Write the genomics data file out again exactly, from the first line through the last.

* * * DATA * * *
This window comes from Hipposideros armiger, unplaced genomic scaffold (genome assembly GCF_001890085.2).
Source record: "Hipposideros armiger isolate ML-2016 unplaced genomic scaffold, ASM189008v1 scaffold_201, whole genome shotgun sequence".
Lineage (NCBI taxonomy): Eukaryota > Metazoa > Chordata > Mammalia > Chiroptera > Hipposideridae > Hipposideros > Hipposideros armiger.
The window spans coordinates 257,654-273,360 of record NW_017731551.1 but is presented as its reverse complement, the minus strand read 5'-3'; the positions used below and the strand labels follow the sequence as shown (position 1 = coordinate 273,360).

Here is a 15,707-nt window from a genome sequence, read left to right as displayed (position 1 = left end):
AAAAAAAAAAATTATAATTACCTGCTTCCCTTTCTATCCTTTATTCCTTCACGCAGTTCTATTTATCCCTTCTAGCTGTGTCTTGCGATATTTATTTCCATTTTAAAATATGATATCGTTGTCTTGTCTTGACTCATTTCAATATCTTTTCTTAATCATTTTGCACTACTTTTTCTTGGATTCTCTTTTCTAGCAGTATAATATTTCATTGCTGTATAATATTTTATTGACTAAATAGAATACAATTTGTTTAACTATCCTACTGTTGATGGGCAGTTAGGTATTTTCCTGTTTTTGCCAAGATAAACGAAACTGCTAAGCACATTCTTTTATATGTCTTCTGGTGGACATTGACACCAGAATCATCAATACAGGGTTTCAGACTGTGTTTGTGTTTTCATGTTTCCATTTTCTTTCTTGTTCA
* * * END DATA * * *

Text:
This window comes from Hipposideros armiger, unplaced genomic scaffold (genome assembly GCF_001890085.2).
Source record: "Hipposideros armiger isolate ML-2016 unplaced genomic scaffold, ASM189008v1 scaffold_201, whole genome shotgun sequence".
Lineage (NCBI taxonomy): Eukaryota > Metazoa > Chordata > Mammalia > Chiroptera > Hipposideridae > Hipposideros > Hipposideros armiger.
The window spans coordinates 257,654-273,360 of record NW_017731551.1 but is presented as its reverse complement, the minus strand read 5'-3'; the positions used below and the strand labels follow the sequence as shown (position 1 = coordinate 273,360).

Here is a 15,707-nt window from a genome sequence, read left to right as displayed (position 1 = left end):
AAAAAAAAAAATTATAATTACCTGCTTCCCTTTCTATCCTTTATTCCTTCACGCAGTTCTATTTATCCCTTCTAGCTGTGTCTTGCGATATTTATTTCCATTTTAAAATATGATATCGTTGTCTTGTCTTGACTCATTTCAATATCTTTTCTTAATCATTTTGCACTACTTTTTCTTGGATTCTCTTTTCTAGCAGTATAATATTTCATTGCTGTATAATATTTTATTGACTAAATAGAATACAATTTGTTTAACTATCCTACTGTTGATGGGCAGTTAGGTATTTTCCTGTTTTTGCCAAGATAAACGAAACTGCTAAGCACATTCTTTTATATGTCTTCTGGTGGACATTGACACCAGAATCATCAATACAGGGTTTCAGACTGTGTTTGTGTTTTCATGTTTCCATTTTCTTTCTTGTTCA